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Closing the Circle in Mallorca

Avi Friedman

A short conversation about a Mallorcan street sign was all it took to turn ten-year-old Nicolás Aguilo’s life completely around. Not only did the young Catholic boy eventually become a Jew, but today he is the rabbi of Mallorca’s Chueta community. Mishpacha caught up with Rabbi Nissan Ben-Avraham where it all began, a sunny island off the coast of Spain.

Wednesday, March 21, 2012

closing the circlePalma de Mallorca, Spain

It was a warm spring day in this Spanish port town when ten-year-old Nicolás Aguilo noticed a street sign that would change his life forever. The sign was for Jafuda Cresques Street, a street named after the famous medieval cartographer Yehuda Cresques, a Mallorcan Jew who was forced to convert to Christianity in 1391.

“Look, Ma, that guy was a Chueta,” Nicolás said with a smirk, using the local term for Marrano, or Jews like Cresques who were forced to convert to Christianity but maintained ties to the Jewish religion in secret.

Mrs. Aguilo’s reaction couldn’t have come as more of a shock. “Careful who you laugh at,” she said. “You’re also a Chueta.”

Forty years later, Rabbi Nissan Ben-Avraham laughs as he tells the story, but it is clear that the episode was no joke.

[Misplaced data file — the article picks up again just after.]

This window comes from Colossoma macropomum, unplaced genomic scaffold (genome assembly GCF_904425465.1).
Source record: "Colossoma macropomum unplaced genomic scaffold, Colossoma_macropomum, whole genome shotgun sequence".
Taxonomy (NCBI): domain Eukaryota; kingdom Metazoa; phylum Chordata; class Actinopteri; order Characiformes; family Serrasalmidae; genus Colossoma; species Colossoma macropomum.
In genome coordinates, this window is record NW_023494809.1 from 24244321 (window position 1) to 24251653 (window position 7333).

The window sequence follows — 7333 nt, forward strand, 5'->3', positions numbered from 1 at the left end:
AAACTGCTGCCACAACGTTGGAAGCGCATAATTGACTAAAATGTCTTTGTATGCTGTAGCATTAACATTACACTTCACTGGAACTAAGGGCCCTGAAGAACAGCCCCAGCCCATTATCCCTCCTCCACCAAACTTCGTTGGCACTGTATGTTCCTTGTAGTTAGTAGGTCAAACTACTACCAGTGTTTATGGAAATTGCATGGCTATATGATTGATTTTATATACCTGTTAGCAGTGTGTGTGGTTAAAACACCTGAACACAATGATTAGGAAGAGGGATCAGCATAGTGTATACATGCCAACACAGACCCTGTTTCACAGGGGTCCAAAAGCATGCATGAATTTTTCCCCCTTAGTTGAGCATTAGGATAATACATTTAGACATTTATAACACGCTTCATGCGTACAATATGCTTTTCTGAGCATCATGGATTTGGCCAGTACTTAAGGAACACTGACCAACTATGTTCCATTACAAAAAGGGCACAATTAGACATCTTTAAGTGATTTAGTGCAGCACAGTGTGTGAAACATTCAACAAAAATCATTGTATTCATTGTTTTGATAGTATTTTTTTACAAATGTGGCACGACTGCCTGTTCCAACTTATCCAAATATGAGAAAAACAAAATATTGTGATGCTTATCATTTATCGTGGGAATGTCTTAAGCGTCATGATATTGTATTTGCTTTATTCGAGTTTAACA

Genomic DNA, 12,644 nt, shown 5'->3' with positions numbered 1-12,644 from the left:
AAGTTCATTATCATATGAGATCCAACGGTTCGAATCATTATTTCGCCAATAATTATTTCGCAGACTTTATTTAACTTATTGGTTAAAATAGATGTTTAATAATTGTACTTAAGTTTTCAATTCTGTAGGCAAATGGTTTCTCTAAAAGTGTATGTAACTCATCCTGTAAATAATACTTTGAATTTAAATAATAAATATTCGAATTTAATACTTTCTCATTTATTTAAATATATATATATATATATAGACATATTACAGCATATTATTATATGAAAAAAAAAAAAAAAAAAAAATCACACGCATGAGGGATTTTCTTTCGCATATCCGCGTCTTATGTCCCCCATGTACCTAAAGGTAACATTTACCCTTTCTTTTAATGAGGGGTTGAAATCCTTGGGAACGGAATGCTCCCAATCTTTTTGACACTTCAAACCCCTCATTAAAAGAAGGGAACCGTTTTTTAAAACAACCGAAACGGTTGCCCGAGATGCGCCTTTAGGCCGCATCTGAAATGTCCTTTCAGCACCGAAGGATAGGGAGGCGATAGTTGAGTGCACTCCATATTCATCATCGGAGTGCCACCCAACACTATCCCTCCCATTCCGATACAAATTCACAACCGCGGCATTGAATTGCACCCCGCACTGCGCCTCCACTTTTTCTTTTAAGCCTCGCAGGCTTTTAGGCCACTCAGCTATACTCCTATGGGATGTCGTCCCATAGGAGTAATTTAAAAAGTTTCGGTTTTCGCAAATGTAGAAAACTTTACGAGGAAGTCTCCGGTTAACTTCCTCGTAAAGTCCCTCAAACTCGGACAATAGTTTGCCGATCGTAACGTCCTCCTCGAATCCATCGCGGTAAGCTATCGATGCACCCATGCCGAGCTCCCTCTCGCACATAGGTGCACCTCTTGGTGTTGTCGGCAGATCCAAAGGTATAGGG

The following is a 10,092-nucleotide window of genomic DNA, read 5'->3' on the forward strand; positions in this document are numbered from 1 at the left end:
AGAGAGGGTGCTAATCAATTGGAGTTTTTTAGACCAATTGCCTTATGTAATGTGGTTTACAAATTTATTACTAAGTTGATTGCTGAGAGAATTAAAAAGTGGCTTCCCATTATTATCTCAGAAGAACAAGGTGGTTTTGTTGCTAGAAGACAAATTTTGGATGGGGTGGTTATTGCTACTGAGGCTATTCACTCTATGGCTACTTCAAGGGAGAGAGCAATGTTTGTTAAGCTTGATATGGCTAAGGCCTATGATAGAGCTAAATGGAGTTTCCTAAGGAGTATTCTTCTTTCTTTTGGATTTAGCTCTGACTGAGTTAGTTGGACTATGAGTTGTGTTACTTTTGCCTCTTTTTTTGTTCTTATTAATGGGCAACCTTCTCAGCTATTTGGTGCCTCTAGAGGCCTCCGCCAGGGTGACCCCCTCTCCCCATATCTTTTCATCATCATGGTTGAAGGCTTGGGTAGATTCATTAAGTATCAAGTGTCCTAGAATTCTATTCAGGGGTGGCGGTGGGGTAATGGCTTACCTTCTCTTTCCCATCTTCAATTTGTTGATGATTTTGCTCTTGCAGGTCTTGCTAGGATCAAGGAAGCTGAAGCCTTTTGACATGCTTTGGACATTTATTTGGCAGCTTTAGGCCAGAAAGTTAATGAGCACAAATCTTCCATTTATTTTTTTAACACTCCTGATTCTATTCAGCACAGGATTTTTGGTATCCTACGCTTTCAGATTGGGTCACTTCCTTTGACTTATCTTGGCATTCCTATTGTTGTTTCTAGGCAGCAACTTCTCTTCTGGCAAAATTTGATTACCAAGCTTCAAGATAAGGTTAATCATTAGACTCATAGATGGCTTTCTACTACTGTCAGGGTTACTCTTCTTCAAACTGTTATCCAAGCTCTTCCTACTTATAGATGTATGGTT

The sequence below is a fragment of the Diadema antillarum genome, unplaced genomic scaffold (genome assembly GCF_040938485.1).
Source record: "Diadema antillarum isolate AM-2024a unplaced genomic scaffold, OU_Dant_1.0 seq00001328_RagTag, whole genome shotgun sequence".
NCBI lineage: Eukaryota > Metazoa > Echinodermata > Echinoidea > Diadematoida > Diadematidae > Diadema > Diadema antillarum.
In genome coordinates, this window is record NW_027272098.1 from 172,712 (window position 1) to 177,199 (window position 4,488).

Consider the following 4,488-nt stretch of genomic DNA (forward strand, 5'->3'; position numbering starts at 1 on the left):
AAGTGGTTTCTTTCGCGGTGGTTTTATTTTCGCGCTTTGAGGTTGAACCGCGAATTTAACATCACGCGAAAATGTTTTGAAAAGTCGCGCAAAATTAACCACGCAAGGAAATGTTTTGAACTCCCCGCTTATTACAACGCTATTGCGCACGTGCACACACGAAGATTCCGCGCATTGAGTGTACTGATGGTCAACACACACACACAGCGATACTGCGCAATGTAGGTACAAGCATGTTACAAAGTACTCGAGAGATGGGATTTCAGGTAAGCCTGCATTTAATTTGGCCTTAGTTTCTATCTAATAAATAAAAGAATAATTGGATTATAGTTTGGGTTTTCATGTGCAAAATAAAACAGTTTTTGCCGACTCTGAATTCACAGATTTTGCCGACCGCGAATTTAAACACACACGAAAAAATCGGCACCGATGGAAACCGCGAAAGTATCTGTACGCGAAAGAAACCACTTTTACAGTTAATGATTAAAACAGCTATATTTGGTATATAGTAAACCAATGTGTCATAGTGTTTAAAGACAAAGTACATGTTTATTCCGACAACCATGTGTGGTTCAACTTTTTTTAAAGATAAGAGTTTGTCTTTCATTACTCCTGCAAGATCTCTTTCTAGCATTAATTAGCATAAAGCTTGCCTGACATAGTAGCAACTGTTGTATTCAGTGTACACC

“I was in absolute shock,” he said on a rainy Sunday in Palma, where he now serves as rabbi. “Of course I knew the word Chueta, but in Mallorcan slang the word is no more than your standard, garden-variety put-down, like calling someone a jerk or an idiot. That’s the way the kids in school used it, but nobody really meant it in a technical sense. I certainly didn’t think it had anything to do with me.”

The revelation raised questions about every aspect of Aguilo’s identity, his place in Mallorcan society, and his role in the world. Raised in a deeply religious Catholic family and a society with a centuries-old tradition of anti-Semitism, the sudden knowledge that he actually had Jewish ties raised far deeper questions for him than simple theology. In an instant, he was swept into a whirlwind of emotional turmoil and intellectual searching that has defined the rest of his life, and carried him on a journey from Palma to the West Bank community of Shiloh, and back again.

 

 

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